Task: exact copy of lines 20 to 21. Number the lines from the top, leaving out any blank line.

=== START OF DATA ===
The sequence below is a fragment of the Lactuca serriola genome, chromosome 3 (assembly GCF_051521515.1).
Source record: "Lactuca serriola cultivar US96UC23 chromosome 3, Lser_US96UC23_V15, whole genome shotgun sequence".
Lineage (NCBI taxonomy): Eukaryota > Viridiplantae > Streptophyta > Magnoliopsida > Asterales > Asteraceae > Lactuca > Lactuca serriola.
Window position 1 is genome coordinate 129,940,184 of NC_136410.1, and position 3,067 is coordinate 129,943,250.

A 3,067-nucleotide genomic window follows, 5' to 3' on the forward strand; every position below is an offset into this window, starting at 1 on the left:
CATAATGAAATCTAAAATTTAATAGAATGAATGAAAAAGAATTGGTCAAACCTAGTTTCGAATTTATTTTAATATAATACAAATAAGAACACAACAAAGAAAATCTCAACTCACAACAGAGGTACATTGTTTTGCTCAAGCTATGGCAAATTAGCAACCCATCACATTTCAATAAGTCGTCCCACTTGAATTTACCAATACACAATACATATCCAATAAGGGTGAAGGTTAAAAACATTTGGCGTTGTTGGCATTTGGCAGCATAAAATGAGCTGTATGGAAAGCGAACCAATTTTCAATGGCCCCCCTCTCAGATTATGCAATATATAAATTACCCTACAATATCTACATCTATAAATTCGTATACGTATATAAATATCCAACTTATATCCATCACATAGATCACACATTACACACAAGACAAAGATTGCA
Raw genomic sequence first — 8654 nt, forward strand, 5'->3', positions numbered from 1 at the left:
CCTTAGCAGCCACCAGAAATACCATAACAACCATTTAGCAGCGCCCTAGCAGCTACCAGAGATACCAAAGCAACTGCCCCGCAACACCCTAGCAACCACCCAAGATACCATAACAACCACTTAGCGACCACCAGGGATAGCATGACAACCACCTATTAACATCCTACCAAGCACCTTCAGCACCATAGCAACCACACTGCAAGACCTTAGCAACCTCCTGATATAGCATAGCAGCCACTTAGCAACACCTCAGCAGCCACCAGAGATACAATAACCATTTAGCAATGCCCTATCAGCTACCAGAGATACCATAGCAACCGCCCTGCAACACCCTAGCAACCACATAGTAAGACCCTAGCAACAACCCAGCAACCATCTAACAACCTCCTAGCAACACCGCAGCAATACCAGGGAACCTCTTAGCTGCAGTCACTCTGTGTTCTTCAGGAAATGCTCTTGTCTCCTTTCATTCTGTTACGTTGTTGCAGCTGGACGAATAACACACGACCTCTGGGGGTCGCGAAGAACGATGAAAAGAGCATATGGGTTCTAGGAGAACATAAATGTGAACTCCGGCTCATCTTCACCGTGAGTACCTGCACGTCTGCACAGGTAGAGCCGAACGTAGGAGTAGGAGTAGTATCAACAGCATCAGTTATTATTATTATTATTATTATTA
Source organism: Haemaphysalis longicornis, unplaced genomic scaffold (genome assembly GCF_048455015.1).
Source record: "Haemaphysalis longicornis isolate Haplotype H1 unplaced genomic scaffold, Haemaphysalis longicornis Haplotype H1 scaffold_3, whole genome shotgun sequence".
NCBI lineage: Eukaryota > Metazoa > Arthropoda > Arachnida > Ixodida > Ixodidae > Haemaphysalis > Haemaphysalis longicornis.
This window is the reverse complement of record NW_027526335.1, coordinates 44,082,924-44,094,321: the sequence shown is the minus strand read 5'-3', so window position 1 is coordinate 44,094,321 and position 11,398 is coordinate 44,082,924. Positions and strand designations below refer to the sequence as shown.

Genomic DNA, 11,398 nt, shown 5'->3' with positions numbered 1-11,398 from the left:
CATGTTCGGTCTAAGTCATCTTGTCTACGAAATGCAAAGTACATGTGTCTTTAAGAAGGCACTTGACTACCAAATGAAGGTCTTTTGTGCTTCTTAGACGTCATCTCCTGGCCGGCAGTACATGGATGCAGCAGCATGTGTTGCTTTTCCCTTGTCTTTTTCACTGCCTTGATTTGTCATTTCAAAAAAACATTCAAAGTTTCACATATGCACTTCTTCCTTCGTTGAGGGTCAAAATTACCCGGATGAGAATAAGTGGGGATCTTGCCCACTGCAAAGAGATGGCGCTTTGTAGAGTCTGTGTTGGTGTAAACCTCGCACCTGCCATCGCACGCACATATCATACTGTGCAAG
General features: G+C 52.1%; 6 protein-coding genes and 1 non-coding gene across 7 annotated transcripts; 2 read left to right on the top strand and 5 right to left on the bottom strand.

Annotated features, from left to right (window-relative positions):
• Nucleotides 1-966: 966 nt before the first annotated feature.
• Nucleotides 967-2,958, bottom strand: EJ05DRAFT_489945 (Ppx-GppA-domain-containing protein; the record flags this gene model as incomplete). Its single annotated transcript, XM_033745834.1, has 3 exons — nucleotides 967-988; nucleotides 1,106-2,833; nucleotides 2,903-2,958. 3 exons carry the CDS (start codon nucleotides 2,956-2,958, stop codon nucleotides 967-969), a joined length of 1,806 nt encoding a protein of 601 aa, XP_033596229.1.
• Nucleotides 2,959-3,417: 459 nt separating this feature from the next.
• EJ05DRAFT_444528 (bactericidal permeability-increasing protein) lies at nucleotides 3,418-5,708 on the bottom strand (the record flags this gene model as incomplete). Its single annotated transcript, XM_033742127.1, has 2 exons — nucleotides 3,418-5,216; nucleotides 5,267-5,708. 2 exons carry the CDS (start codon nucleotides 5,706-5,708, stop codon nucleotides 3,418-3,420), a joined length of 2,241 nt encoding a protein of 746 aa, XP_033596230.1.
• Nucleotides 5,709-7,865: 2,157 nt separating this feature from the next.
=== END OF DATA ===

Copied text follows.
• EJ05DRAFT_444528 (bactericidal permeability-increasing protein) lies at nucleotides 3,418-5,708 on the bottom strand (the record flags this gene model as incomplete). Its single annotated transcript, XM_033742127.1, has 2 exons — nucleotides 3,418-5,216; nucleotides 5,267-5,708. 2 exons carry the CDS (start codon nucleotides 5,706-5,708, stop codon nucleotides 3,418-3,420), a joined length of 2,241 nt encoding a protein of 746 aa, XP_033596230.1.
• Nucleotides 5,709-7,865: 2,157 nt separating this feature from the next.